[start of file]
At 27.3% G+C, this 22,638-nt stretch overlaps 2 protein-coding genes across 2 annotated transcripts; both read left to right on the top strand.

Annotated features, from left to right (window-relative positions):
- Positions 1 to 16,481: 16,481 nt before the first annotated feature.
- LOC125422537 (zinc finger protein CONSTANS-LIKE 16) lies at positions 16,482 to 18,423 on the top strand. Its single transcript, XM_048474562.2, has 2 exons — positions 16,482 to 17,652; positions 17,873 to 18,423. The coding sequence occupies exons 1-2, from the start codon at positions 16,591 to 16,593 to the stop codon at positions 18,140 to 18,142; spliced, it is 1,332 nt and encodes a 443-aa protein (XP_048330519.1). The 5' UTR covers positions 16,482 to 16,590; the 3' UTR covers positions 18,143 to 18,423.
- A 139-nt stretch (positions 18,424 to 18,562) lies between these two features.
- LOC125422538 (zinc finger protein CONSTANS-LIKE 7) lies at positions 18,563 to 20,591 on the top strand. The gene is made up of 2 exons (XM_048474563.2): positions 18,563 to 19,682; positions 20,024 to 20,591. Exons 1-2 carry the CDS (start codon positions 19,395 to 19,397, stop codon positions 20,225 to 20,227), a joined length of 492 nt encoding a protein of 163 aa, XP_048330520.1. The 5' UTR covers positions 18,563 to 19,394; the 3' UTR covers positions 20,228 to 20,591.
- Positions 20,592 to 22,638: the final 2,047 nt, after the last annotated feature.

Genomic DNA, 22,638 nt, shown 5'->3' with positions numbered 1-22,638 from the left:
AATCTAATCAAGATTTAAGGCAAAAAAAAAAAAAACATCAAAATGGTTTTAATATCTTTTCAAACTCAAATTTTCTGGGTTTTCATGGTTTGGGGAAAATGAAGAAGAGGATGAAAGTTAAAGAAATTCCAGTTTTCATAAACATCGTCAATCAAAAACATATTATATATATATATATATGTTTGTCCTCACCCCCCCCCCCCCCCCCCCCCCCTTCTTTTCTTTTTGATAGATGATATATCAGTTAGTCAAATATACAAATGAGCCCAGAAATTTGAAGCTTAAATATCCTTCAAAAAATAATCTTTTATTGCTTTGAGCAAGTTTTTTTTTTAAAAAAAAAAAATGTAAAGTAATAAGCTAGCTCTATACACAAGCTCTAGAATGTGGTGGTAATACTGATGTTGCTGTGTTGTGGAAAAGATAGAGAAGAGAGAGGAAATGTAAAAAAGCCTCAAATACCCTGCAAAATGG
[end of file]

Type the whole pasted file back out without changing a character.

At 27.3% G+C, this 22,638-nt stretch overlaps 2 protein-coding genes across 2 annotated transcripts; both read left to right on the top strand.

Annotated features, from left to right (window-relative positions):
- Positions 1 to 16,481: 16,481 nt before the first annotated feature.
- LOC125422537 (zinc finger protein CONSTANS-LIKE 16) lies at positions 16,482 to 18,423 on the top strand. Its single transcript, XM_048474562.2, has 2 exons — positions 16,482 to 17,652; positions 17,873 to 18,423. The coding sequence occupies exons 1-2, from the start codon at positions 16,591 to 16,593 to the stop codon at positions 18,140 to 18,142; spliced, it is 1,332 nt and encodes a 443-aa protein (XP_048330519.1). The 5' UTR covers positions 16,482 to 16,590; the 3' UTR covers positions 18,143 to 18,423.
- A 139-nt stretch (positions 18,424 to 18,562) lies between these two features.
- LOC125422538 (zinc finger protein CONSTANS-LIKE 7) lies at positions 18,563 to 20,591 on the top strand. The gene is made up of 2 exons (XM_048474563.2): positions 18,563 to 19,682; positions 20,024 to 20,591. Exons 1-2 carry the CDS (start codon positions 19,395 to 19,397, stop codon positions 20,225 to 20,227), a joined length of 492 nt encoding a protein of 163 aa, XP_048330520.1. The 5' UTR covers positions 18,563 to 19,394; the 3' UTR covers positions 20,228 to 20,591.
- Positions 20,592 to 22,638: the final 2,047 nt, after the last annotated feature.

Genomic DNA, 22,638 nt, shown 5'->3' with positions numbered 1-22,638 from the left:
AATCTAATCAAGATTTAAGGCAAAAAAAAAAAAAACATCAAAATGGTTTTAATATCTTTTCAAACTCAAATTTTCTGGGTTTTCATGGTTTGGGGAAAATGAAGAAGAGGATGAAAGTTAAAGAAATTCCAGTTTTCATAAACATCGTCAATCAAAAACATATTATATATATATATATATGTTTGTCCTCACCCCCCCCCCCCCCCCCCCCCCCTTCTTTTCTTTTTGATAGATGATATATCAGTTAGTCAAATATACAAATGAGCCCAGAAATTTGAAGCTTAAATATCCTTCAAAAAATAATCTTTTATTGCTTTGAGCAAGTTTTTTTTTTAAAAAAAAAAAATGTAAAGTAATAAGCTAGCTCTATACACAAGCTCTAGAATGTGGTGGTAATACTGATGTTGCTGTGTTGTGGAAAAGATAGAGAAGAGAGAGGAAATGTAAAAAAGCCTCAAATACCCTGCAAAATGG